Pilot – P/O Thomas Derek Saul RAF (42080), of Dublin, Ireland. Injured.
Air Gunner – Sgt Denis Harold Alan Skillings RAF (45541). Injured.

On 9th October 1940, a Miles Magister (P2392) trainer aircraft was being flown from Tangmere airfield to 607 Squadron’s new base in Southern Scotland at Turnhouse airfield and it landed at Sherburn  to re-fuel. Soon after taking off from Sherburn it stalled and crashed near the airfield and was badly damaged. The fate is of the pilot is not confirmed but it is believed that he survived.

On the night of 9 /10th April 1941, a Hurricane (V7610) from 46 Squadron aircraft stalled when coming in to land at Sherburn  airfield. The pilot was returning from an operational patrol and was killed in the resulting crash near Barkston Ash just before midnight. Although a Yorkshireman, he was not buried under family arrangements in his home town but was buried in the cemetery used by Church Fenton airfield.
Pilot – F/Sgt Leonard Hilary Borlase Pearce RAFVR (741920), aged 27, of Harrogate, Yorkshire. Buried Kirkby Wharfe Cemetery, Yorkshire.

On 19th December 1941, a Handley Page Halifax (R9368) heavy bomber was one of  five flying back to Leeming when the aircraft was landed at Sherburn airfield with the wheels up and was damaged. The reason why it was landed at Sherburn is not known.

Pilot – F/Lt George Eric Miller RAAF (402248).
Second Pilot – Sgt William Joseph Walter Wiseman RAFVR (1375338),
Observer – P/O Peter John Jagoe Roberts RAFVR (68129).
Wireless Operator – Sgt J B Ryder RAF (1064072).
Rear Gunner – Sgt B Curran RAF (548260).
Flight Engineer – Sgt Wood

On 16th February 1942, a Blackburn Botha (W5128) was to have been ferried from Sherburn airfield to White Waltham airfield by an ATA pilot prior to issue to the RAF. It had been flown from the Brough factory to Sherburn by a Blackburn test pilot a couple of days earlier and was a new aircraft. After taking off from Sherburn at around 10.50hrs the aircraft flew a circuit of the airfield and then headed south, but soon after both engines failed. It was damaged in the forced landing four miles south east of Sherburn in Elmet airfield at around 11.00hrs. An investigation believed that blocked air vents on the fuel tanks had probably caused an air lock and as a result fuel starvation had been the cause of the engine failure.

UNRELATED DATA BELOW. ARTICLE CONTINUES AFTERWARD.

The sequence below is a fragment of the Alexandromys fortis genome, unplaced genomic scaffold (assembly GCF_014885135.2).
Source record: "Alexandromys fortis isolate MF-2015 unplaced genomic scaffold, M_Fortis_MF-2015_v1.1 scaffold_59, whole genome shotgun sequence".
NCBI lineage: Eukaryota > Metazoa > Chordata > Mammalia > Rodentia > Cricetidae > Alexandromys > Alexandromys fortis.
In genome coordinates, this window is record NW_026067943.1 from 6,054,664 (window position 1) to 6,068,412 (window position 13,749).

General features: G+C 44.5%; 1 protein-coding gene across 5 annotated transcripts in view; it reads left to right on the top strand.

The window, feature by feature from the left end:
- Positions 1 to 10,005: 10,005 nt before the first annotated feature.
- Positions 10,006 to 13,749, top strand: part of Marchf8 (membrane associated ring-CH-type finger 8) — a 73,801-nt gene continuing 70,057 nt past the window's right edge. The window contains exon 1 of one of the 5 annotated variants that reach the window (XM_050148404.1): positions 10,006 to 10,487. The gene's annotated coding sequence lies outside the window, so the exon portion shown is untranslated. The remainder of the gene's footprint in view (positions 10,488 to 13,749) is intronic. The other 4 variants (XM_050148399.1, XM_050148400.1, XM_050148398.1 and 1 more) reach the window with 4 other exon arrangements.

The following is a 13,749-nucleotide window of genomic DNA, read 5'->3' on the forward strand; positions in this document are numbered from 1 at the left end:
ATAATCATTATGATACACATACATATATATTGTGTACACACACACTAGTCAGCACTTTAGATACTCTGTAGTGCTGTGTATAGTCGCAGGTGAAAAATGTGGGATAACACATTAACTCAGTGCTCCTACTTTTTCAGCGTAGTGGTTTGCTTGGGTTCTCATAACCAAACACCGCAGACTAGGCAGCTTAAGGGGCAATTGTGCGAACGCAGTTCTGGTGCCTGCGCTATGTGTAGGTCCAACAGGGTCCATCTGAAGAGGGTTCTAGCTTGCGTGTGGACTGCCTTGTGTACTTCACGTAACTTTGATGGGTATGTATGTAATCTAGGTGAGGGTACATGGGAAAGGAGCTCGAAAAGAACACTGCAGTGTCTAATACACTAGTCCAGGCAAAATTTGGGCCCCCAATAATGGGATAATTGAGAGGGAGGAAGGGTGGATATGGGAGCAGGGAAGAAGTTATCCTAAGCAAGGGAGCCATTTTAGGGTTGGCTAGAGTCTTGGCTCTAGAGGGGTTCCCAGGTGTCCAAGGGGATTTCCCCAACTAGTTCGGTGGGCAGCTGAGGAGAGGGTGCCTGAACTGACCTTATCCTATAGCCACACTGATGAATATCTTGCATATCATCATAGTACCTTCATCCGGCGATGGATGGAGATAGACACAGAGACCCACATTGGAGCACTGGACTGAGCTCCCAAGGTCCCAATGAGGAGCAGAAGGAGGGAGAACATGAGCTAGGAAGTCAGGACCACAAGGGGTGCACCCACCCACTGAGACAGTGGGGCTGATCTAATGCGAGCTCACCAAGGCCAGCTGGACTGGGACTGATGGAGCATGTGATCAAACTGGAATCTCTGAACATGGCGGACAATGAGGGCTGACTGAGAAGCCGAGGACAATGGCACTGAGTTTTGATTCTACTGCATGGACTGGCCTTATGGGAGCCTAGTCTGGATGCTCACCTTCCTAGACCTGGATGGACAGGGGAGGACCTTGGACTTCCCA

Pilot – 1st Officer James Aloysius Stuart ATA.

A Bristol Blenheim (N3561) light bomber dived into the ground near Sherburn from 22,000ft during a night flying training exercise on the 29th March 1942. The reason for the aircraft entering the dive or why the pilot did not attempt to pull out of the dive was never established but it was suspected the oxygen supply failed or a sudden illness to the pilot resulted in him losing control. Pilot and Observer were killed. Crash site Grid ref. SE 517 338, which is close to Ash Row farm on the north side of Bishopsdyke Road.
Pilot – Sgt Walter Hibbard Bailey RAFVR (1381194), aged 27, of Goldthorpe. Buried Bolton upon Dearne Cemetery, Yorkshire.
Observer – Sgt John Prince RAFVR (138843), aged 22, of Bedfont, Feltham. Buried Bedfont Cemetery, Middlesex.

On the night of 28th / 29th April 1942 a Spitfire (BL995) was patrolling the York area around midnight when it was possibly damaged by a German Dornier Do217 bomber on its way to bomb York. Details are sketchy but it is believed the damage caused the Spitfire to go out of control leaving the pilot with little option but to bale out. The pilot survived the landing and the aircraft crashed near the village of South Milford. I believe that the pilot of this aircraft returned fire and damaged the Do217 which was able to fly off. The crash site is at Grid Ref. SE 49 31 which is in the field to the south of Sand Lane.